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Harrison Ford gets first hand knowledge of NASA’s Ames Research Center’s Deforestation research

 

NASA’s Ames Research Center

NASA - National Aeronautics and Space AdministrationMoffett Field, CA – Actor Harrison Ford was on location at NASA’s Ames Research Center, Moffett Field, CA, last November to film a segment of Showtime’s “Years of Living Dangerously” documentary on climate change.

Ford toured the NASA Advanced Supercomputing facility where he met with scientists Rama Nemani of Ames and Matthew Hansen of the University of Maryland, College Park, to learn more about how NASA satellite data, research, and technologies are used around the world to better understand and protect Earth.

Harrison Ford (right) gets a close-up look at NASA research on deforestation and other global forest cover changes at Ames Research Center.

Harrison Ford (right) gets a close-up look at NASA research on deforestation and other global forest cover changes at Ames Research Center.

The scientists showed Ford a new project that documented the ravages of deforestation, wildfires, windstorms and insects on global forests as revealed in unprecedented detail by the NASA-U.S. Geological Survey Landsat 7 satellite.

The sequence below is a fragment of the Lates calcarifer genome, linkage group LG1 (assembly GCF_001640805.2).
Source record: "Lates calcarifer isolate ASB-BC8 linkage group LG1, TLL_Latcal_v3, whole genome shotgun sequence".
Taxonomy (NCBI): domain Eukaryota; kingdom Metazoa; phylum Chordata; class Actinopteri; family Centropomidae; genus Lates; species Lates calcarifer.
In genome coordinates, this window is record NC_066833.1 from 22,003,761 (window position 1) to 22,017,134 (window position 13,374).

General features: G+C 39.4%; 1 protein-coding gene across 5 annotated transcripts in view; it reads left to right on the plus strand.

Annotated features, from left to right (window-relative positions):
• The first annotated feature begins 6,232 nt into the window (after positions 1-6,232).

The maps allow scientists to compare forest changes in different countries and monitor annual deforestation. The video showing the conversation with Ford, Hansen, and Nemani was provided courtesy of “Years of Living Dangerously.”

Analyzing massive datasets like global forest change cover over time is a unique capability of NASA’s Earth Exchange (NEX), a project based at the supercomputing facility that is led by Nemani. NEX allows researchers to share knowledge, research, and tools to address global environmental challenges.

The forest data was shown to Ford on the Ames’ Hyperwall-2 visualization system which provides a supercomputer-scale environment to visualize and explore the very large datasets produced by NASA supercomputers and instruments. The Hyperwall-2 helps researchers display, analyze, and study the datasets in meaningful ways.

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Hansen led the team that analyzed global forest cover data to produce a first-of-its-kind study that documented forest loss and gain using a consistent method around the globe at high resolution. Hansen and colleagues analyzed 143 billion pixels in 654,000 Landsat images to compile maps of forest loss and gain between 2000 and 2012.

During that period, 888,000 square miles of forest were lost, and 309,000 square miles regrew. The research was published November 15th, 2013, in the journal Science.

NASA monitors Earth’s vital signs from land, air and space with a fleet of satellites and ambitious airborne and ground-based observation campaigns. NASA develops new ways to observe and study Earth’s interconnected natural systems with long-term data records and computer analysis tools to better see how our planet is changing.

The agency shares this unique knowledge with the global community and works with institutions in the United States and around the world that contribute to understanding and protecting our home planet.

For more information about NASA’s Earth science activities in 2014, visit here.

To learn more about the NEX system, visit here.

To learn more about Hansen’s study of global forest cover change, visit here.

For information on the latest NASA Earth science findings, visit www.nasa.gov/earth


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